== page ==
Through an analysis of the changing riverscape in Hyderabad, this article investigates the interaction of urban spaces and development. The visions of riverfront development have sociopolitical and historical dimension. The degradation of the river by indiscriminate disposal of waste and encroachment of the riverbed is driven by the idea of seeing cities as engines of growth. But the irritant stink and flow of green/black sludge in the middle of the city does not align with images of a world-class city. This profoundly contradictory nature of the neoliberal urbanisation undermines the pre-existing socioecological assemblages, such as network of streams which existed before human settlements came up. Thus, I argue that depoliticising technocratic visions of riverscape push the socioecological factors into the periphery. There is a need to reject these depoliticising acts and put the socioecology at the centre of debate for examining the power struggles and socio-ecological transformations of commons.

Musi River and Hyderabad City

The city of Hyderabad has witnessed rapid growth in the last few decades. The population of Hyderabad Metropolitan Area (HMA) shot up from 57.8 lakh in 1991 to 76 lakh in 2001 (32% increase) and to 96 lakh in 2011 (23% increase). It is projected to touch 1.9 crore by 2041 (HMDA 2013). Further, haphazard urbanisation has led to rapid concretisation of the city. On the one hand, total urban built-up area had increased by 436.07 sq km between 1989 and 2011 (Wakode et al 2014). On the other, the area under water bodies had decreased by 11.84 sq km in the period from 2001 to 2015. Specifically, the area under river/streams had declined to 16.62 sq km in 2001 and further to 15.32 sq km in 2015 (EPTRI 2015). Consequently, with depleting water resources, Hyderabad city is finding it difficult to address its growing demand for water.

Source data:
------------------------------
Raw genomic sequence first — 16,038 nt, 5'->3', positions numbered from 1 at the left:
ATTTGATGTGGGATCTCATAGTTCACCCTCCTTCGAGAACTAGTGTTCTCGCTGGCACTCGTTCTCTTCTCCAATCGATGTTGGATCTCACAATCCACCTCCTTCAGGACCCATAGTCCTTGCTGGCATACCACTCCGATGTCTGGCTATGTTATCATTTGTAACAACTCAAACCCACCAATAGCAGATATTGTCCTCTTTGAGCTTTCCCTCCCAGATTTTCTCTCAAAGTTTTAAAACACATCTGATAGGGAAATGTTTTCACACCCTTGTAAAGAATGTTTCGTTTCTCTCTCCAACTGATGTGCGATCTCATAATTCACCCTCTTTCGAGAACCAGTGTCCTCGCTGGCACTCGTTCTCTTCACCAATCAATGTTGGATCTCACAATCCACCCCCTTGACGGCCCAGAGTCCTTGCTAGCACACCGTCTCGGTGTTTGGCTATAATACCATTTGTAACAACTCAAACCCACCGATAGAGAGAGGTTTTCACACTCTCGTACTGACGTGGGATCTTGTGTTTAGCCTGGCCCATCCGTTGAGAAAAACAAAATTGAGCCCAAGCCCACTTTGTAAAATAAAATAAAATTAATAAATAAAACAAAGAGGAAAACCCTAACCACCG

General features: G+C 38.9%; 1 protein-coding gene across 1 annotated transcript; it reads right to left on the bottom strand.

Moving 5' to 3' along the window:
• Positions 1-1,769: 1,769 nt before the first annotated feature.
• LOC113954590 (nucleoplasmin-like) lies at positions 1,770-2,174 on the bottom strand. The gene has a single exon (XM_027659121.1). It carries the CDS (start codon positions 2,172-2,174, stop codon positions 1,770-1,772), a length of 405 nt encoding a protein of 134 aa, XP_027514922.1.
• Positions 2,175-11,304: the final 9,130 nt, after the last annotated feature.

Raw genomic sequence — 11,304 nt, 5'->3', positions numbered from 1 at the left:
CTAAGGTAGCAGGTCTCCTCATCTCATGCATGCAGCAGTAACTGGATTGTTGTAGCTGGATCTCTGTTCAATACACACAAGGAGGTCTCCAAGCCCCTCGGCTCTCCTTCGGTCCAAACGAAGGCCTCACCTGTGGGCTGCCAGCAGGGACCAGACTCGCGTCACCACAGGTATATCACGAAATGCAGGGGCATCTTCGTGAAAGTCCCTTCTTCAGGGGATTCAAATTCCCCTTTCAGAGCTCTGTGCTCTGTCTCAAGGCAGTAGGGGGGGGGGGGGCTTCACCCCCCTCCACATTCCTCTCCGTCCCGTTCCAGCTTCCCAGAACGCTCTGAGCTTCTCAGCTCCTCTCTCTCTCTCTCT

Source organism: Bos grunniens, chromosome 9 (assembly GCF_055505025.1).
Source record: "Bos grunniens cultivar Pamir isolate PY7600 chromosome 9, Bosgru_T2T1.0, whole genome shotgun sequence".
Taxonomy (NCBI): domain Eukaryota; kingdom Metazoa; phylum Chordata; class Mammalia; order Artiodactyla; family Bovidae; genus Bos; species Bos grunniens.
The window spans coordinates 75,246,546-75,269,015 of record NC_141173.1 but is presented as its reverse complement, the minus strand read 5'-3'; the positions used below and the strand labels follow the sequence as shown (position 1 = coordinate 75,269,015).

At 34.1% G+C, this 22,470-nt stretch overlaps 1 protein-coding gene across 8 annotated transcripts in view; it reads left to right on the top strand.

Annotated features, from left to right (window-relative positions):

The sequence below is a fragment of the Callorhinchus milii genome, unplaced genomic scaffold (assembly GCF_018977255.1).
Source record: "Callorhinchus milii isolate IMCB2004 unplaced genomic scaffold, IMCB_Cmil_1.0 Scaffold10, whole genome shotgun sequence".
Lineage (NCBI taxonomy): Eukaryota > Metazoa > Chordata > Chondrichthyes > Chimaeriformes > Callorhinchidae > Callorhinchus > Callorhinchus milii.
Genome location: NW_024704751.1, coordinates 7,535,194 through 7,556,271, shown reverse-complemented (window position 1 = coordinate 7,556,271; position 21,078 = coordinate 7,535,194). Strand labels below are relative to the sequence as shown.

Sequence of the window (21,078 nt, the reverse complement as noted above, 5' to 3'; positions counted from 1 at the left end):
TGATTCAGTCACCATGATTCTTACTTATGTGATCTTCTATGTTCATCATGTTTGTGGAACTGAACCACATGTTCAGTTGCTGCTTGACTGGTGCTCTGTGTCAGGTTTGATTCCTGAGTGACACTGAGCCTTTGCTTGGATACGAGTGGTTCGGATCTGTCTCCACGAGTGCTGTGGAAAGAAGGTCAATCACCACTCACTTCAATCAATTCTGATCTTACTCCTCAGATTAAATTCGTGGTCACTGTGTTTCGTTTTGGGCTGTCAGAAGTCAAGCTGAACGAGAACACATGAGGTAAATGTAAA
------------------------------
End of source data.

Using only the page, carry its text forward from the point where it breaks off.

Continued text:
Besides the water scarcity, Hyderabad is also witnessing an increasing frequency of floods. Thanks to rapid urbanisation and haphazard construction activity, the city was ravaged by floods in 2000, 2008, 2016, and in 2017. The Musi river divides Hyderabad city into two halves with the Old City settlements along the southern bank of the river. The river originates in the Anantagiri Hills in Vikrabad and traverses through Hyderabad city before joining Krishna river at Vadapally in Nalgonda district. The entire course of the river has been encroached and the water has been turned into dark sludge owing to continuous disposal of untreated waste into the river. Recently commissioned Rehabilitation and Strengthening of Sewerage System in Old City project south of Musi in Zone I and Zone II is treating 94.01 million litres per day (MLD) out of the projected outflow of 482.49 MLD. However, such arrangements of sewage treatment are hardly sufficient and the environmental hazards persist (CAG 2017). Untreated waste from upstream finds its way into the Musi in addition to the sewage it receives from hospitals, textile industries, and refineries (Vijayashree et al 2009).